"Modern HTML rendering engines and emerging standards make it possible to create a new class of rich experiences that could previously be achieved only with native development toolkits—but developers need better Web development frameworks and authoring tools in order to take advantage of the possibilities. Three new open-source software projects developed at Motorola Mobility hope to address the problem.
"Mozilla has teamed up with Web design studio Little Workshop to develop a Web-based multiplayer adventure game called BrowserQuest. The game is built with standards-based Web technologies and is designed to be played within a Web browser.
"This new plug-in, known as the HTML5 Extension for Windows Media Player Firefox Plug-in, is available for download here at no cost. It extends the functionality of the earlier plug-in for Firefox, and enables web pages that that offer video in the H.264 format using standard W3C HTML5 to work in Firefox on Windows.
"Google showed off the app at the WebGL Camp. WebGL is a cross-platform low-level 3D graphics API that is designed to bring plugin-free 3D to the web. It uses the HTML5 Canvas element and does not require Flash, Java or other graphical plugins to run. If you visit bodybrowser.googlelabs.com in a supported web browser, you'll get a three-dimensional layered model of the human anatomy that you can zoom in on, rotate and search.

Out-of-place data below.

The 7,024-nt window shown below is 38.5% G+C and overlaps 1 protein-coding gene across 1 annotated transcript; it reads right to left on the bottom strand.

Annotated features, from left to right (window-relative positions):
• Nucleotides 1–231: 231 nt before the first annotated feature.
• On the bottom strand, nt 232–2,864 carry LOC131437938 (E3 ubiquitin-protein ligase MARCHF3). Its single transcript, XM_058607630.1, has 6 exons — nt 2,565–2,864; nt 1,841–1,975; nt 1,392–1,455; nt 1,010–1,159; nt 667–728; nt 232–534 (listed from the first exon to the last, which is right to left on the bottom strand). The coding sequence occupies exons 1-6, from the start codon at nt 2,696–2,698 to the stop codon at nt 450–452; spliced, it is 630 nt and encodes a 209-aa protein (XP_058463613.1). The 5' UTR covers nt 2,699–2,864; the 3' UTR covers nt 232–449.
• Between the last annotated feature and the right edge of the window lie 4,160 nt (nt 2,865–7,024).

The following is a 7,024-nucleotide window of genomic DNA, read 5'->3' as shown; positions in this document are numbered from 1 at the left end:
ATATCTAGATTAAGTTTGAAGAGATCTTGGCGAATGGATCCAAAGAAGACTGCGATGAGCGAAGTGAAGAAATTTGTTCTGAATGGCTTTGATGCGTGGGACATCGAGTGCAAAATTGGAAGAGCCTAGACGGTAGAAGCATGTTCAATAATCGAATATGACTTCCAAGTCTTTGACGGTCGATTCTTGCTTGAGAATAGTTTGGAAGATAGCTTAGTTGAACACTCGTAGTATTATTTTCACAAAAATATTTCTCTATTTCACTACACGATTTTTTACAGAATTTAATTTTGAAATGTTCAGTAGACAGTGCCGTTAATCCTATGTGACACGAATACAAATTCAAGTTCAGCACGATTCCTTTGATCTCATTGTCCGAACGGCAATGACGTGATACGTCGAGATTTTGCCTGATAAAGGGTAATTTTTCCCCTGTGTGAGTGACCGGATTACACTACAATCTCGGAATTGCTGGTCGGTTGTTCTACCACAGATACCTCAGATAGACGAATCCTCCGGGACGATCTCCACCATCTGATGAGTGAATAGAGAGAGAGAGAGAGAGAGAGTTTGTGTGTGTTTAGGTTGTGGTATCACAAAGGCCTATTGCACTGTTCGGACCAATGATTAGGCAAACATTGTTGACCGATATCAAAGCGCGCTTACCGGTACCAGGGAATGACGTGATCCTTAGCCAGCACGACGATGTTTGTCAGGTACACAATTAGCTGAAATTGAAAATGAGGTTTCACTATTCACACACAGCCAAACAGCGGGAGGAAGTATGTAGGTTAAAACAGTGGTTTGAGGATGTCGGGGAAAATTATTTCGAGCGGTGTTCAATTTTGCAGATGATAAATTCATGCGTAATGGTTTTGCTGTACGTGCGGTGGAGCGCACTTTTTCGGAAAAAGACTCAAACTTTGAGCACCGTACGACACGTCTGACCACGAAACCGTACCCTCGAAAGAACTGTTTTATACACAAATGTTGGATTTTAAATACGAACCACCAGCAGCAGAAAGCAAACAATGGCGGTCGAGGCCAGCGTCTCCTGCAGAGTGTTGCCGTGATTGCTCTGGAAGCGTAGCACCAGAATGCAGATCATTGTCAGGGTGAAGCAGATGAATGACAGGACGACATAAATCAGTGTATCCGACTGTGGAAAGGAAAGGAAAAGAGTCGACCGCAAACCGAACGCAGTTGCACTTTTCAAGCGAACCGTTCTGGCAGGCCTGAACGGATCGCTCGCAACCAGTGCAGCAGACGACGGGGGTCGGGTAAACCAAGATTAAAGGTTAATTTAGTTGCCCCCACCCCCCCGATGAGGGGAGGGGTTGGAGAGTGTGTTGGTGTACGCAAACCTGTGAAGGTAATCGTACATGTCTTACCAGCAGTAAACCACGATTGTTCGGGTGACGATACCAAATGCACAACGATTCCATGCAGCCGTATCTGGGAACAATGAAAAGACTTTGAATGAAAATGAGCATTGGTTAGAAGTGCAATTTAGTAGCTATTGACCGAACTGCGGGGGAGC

Regardless of the poor flash video performance on Android, it's still better to have compatibility than nothing at all. So how about them Apples?
In keeping with Google's enthusiasm for the emerging HTML5 standard, many upcoming features of the company's Gmail Web-based e-mail service will be rendered in HTML5, said Adam de Boor, a staff software engineer working on the service.ce.
"We have things that we can do much more efficiently in HTML5," said De Boor, speaking Thursday at the Usenix WebApps '10 in Boston.
"HTML5 is exciting to me insofar as to how many browser makers are adopting it," he said, adding, "I have high hopes for IE9."
Microsoft came under fire from some of its rivals on Wednesday for its decision not to offer Internet Explorer 9 -- and hence support for the upcoming HTML 5 standard -- to users of its older Windows XP operating system.
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